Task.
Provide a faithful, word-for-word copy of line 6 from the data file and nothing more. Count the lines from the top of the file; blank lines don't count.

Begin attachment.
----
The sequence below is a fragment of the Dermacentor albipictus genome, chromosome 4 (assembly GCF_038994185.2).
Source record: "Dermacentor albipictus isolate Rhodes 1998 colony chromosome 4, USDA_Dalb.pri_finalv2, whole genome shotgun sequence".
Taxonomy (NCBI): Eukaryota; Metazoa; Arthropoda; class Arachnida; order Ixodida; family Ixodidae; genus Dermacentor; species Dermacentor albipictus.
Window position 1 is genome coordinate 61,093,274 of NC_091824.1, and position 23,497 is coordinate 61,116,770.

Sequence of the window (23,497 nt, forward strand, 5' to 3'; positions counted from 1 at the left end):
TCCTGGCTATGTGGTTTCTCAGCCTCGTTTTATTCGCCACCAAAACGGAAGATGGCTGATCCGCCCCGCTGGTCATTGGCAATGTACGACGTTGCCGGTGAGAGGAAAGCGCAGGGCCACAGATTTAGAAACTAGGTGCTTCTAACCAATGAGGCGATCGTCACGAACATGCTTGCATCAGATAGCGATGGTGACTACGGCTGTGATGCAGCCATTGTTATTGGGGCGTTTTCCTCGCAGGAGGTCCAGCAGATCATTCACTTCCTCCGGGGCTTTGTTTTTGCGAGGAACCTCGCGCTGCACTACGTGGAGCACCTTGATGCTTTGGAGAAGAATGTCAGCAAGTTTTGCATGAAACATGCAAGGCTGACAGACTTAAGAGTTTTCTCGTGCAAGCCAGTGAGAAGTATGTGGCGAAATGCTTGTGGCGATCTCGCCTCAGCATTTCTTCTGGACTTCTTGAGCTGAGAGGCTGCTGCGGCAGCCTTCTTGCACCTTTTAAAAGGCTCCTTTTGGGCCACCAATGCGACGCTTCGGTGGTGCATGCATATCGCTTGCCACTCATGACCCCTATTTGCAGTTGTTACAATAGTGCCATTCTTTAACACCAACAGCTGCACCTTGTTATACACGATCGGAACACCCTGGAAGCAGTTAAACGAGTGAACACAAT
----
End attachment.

TCCTGGCTATGTGGTTTCTCAGCCTCGTTTTATTCGCCACCAAAACGGAAGATGGCTGATCCGCCCCGCTGGTCATTGGCAATGTACGACGTTGCCGGTGAGAGGAAAGCGCAGGGCCACAGATTTAGAAACTAGGTGCTTCTAACCAATGAGGCGATCGTCACGAACATGCTTGCATCAGATAGCGATGGTGACTACGGCTGTGATGCAGCCATTGTTATTGGGGCGTTTTCCTCGCAGGAGGTCCAGCAGATCATTCACTTCCTCCGGGGCTTTGTTTTTGCGAGGAACCTCGCGCTGCACTACGTGGAGCACCTTGATGCTTTGGAGAAGAATGTCAGCAAGTTTTGCATGAAACATGCAAGGCTGACAGACTTAAGAGTTTTCTCGTGCAAGCCAGTGAGAAGTATGTGGCGAAATGCTTGTGGCGATCTCGCCTCAGCATTTCTTCTGGACTTCTTGAGCTGAGAGGCTGCTGCGGCAGCCTTCTTGCACCTTTTAAAAGGCTCCTTTTGGGCCACCAATGCGACGCTTCGGTGGTGCATGCATATCGCTTGCCACTCATGACCCCTATTTGCAGTTGTTACAATAGTGCCATTCTTTAACACCAACAGCTGCACCTTGTTATACACGATCGGAACACCCTGGAAGCAGTTAAACGAGTGAACACAAT